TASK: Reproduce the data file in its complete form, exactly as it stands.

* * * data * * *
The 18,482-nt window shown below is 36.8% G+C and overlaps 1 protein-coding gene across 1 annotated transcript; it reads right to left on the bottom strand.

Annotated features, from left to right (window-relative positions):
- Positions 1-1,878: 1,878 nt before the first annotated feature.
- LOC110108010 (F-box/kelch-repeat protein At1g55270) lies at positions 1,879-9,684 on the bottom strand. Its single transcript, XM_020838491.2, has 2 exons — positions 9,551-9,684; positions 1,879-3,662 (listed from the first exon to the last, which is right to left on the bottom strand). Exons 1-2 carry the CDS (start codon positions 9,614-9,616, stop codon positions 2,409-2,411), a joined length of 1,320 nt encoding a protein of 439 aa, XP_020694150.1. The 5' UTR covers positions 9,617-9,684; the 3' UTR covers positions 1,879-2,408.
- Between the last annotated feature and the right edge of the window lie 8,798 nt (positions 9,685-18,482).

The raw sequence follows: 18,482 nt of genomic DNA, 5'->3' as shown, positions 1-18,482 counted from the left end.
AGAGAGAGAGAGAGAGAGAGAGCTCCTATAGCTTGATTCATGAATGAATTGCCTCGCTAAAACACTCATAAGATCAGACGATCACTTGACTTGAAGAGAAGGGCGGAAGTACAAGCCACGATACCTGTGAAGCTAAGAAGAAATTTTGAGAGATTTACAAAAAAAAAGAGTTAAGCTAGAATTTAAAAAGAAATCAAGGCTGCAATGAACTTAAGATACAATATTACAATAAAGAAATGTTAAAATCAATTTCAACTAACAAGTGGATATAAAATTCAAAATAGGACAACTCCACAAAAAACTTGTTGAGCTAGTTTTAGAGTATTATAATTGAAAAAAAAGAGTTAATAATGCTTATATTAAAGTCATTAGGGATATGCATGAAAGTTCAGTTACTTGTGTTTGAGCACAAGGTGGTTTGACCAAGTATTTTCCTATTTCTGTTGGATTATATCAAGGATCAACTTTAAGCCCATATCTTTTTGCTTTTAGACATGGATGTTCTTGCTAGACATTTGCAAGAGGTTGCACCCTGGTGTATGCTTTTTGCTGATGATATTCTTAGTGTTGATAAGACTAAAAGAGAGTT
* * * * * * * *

The 18,482-nt window shown below is 36.8% G+C and overlaps 1 protein-coding gene across 1 annotated transcript; it reads right to left on the bottom strand.

Annotated features, from left to right (window-relative positions):
- Positions 1-1,878: 1,878 nt before the first annotated feature.
- LOC110108010 (F-box/kelch-repeat protein At1g55270) lies at positions 1,879-9,684 on the bottom strand. Its single transcript, XM_020838491.2, has 2 exons — positions 9,551-9,684; positions 1,879-3,662 (listed from the first exon to the last, which is right to left on the bottom strand). Exons 1-2 carry the CDS (start codon positions 9,614-9,616, stop codon positions 2,409-2,411), a joined length of 1,320 nt encoding a protein of 439 aa, XP_020694150.1. The 5' UTR covers positions 9,617-9,684; the 3' UTR covers positions 1,879-2,408.
- Between the last annotated feature and the right edge of the window lie 8,798 nt (positions 9,685-18,482).

The raw sequence follows: 18,482 nt of genomic DNA, 5'->3' as shown, positions 1-18,482 counted from the left end.
AGAGAGAGAGAGAGAGAGAGAGCTCCTATAGCTTGATTCATGAATGAATTGCCTCGCTAAAACACTCATAAGATCAGACGATCACTTGACTTGAAGAGAAGGGCGGAAGTACAAGCCACGATACCTGTGAAGCTAAGAAGAAATTTTGAGAGATTTACAAAAAAAAAGAGTTAAGCTAGAATTTAAAAAGAAATCAAGGCTGCAATGAACTTAAGATACAATATTACAATAAAGAAATGTTAAAATCAATTTCAACTAACAAGTGGATATAAAATTCAAAATAGGACAACTCCACAAAAAACTTGTTGAGCTAGTTTTAGAGTATTATAATTGAAAAAAAAGAGTTAATAATGCTTATATTAAAGTCATTAGGGATATGCATGAAAGTTCAGTTACTTGTGTTTGAGCACAAGGTGGTTTGACCAAGTATTTTCCTATTTCTGTTGGATTATATCAAGGATCAACTTTAAGCCCATATCTTTTTGCTTTTAGACATGGATGTTCTTGCTAGACATTTGCAAGAGGTTGCACCCTGGTGTATGCTTTTTGCTGATGATATTCTTAGTGTTGATAAGACTAAAAGAGAGTT